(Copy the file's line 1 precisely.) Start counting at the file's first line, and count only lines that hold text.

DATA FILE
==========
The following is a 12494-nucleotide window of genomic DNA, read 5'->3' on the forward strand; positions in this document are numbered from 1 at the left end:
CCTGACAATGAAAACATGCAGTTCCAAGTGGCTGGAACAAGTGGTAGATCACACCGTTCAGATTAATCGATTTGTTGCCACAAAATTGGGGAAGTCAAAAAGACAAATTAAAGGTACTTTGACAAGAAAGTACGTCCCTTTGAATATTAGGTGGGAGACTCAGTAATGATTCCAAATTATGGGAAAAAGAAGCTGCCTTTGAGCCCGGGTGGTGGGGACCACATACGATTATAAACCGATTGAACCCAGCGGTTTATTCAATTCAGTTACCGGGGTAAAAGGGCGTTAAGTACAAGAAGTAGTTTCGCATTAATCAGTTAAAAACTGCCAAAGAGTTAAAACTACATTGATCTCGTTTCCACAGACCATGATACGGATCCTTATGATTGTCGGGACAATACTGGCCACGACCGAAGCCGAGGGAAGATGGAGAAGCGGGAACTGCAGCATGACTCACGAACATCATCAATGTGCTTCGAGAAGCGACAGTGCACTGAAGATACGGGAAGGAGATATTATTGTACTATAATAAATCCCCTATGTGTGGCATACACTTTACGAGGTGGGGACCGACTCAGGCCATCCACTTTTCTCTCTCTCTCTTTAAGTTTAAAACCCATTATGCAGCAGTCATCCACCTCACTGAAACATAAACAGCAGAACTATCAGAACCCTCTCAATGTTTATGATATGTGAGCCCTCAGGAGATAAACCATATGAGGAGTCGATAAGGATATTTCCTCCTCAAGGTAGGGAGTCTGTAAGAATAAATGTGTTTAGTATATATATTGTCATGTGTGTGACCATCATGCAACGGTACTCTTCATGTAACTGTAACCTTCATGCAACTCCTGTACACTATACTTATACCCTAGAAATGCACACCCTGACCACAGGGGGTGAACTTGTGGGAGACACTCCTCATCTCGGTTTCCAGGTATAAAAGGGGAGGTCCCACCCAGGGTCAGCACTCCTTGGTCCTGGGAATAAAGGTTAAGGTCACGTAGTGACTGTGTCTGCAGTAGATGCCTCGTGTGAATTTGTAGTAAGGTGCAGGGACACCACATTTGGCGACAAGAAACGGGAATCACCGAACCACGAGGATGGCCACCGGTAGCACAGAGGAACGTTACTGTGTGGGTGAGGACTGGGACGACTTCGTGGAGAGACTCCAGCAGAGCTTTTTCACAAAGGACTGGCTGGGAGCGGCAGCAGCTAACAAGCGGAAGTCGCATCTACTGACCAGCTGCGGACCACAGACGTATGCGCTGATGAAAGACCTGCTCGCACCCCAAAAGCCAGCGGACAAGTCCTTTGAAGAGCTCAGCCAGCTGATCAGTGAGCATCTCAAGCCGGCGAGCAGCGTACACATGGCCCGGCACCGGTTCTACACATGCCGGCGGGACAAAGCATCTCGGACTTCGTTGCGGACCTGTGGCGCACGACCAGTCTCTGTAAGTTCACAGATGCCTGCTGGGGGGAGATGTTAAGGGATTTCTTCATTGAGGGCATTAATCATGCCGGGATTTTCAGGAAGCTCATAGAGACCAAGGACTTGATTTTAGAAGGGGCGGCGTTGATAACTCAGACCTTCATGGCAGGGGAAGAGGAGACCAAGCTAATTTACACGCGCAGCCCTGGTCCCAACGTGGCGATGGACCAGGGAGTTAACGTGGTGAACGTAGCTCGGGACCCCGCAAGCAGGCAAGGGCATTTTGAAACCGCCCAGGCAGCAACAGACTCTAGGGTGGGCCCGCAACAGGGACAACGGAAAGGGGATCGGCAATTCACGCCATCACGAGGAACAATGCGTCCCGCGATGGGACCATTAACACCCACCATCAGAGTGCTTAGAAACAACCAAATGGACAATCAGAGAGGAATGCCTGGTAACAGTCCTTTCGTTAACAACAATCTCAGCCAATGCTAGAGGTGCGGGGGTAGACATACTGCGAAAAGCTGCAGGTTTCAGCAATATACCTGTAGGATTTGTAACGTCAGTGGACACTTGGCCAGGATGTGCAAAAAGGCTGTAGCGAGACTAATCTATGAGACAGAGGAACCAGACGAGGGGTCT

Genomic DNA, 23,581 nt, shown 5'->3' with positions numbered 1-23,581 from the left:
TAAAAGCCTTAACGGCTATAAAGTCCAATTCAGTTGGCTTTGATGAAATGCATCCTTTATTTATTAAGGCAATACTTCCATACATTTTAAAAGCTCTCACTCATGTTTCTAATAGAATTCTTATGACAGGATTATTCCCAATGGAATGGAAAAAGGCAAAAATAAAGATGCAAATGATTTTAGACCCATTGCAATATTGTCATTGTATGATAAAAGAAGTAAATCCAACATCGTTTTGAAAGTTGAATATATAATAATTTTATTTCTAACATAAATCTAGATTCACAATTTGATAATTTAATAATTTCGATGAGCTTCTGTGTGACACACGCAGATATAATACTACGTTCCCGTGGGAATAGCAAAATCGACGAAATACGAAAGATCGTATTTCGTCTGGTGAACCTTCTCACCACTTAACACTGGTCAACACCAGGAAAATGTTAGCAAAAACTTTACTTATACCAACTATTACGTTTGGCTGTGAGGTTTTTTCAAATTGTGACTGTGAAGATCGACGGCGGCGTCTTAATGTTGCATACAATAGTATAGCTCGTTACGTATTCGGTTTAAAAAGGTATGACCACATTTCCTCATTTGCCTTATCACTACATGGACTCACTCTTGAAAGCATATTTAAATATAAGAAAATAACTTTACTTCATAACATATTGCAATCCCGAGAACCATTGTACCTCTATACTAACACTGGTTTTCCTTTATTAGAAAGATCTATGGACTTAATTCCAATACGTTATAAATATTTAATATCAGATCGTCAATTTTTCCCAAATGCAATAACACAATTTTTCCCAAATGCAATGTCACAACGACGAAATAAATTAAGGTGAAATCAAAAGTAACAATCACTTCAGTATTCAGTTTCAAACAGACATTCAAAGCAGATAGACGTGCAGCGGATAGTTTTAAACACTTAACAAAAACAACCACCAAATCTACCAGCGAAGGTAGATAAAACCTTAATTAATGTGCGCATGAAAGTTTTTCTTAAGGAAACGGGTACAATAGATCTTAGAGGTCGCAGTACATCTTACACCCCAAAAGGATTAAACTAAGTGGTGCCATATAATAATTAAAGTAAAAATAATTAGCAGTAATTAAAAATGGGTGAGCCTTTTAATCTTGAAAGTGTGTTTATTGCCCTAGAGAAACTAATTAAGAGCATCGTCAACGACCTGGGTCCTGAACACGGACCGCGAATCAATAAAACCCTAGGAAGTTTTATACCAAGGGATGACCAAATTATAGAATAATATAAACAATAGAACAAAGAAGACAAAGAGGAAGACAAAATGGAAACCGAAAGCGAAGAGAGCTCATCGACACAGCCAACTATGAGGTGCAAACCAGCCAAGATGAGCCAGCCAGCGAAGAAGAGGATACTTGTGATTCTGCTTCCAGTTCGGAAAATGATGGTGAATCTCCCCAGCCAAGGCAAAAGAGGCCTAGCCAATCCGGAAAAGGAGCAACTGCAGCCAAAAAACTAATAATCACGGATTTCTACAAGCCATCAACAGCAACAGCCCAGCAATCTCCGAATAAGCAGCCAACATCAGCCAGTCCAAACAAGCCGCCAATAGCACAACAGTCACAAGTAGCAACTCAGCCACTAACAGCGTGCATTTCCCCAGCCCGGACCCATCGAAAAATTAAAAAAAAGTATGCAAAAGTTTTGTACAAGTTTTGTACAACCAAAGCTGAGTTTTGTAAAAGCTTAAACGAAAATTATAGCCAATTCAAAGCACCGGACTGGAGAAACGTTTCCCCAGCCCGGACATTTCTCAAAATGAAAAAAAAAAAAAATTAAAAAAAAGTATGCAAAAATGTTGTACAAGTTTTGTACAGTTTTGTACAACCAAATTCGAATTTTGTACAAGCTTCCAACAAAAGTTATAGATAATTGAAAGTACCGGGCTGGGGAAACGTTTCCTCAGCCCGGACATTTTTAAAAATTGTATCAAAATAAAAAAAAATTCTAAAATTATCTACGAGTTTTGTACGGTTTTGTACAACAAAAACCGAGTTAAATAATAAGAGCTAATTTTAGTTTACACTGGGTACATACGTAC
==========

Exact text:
The following is a 12494-nucleotide window of genomic DNA, read 5'->3' on the forward strand; positions in this document are numbered from 1 at the left end: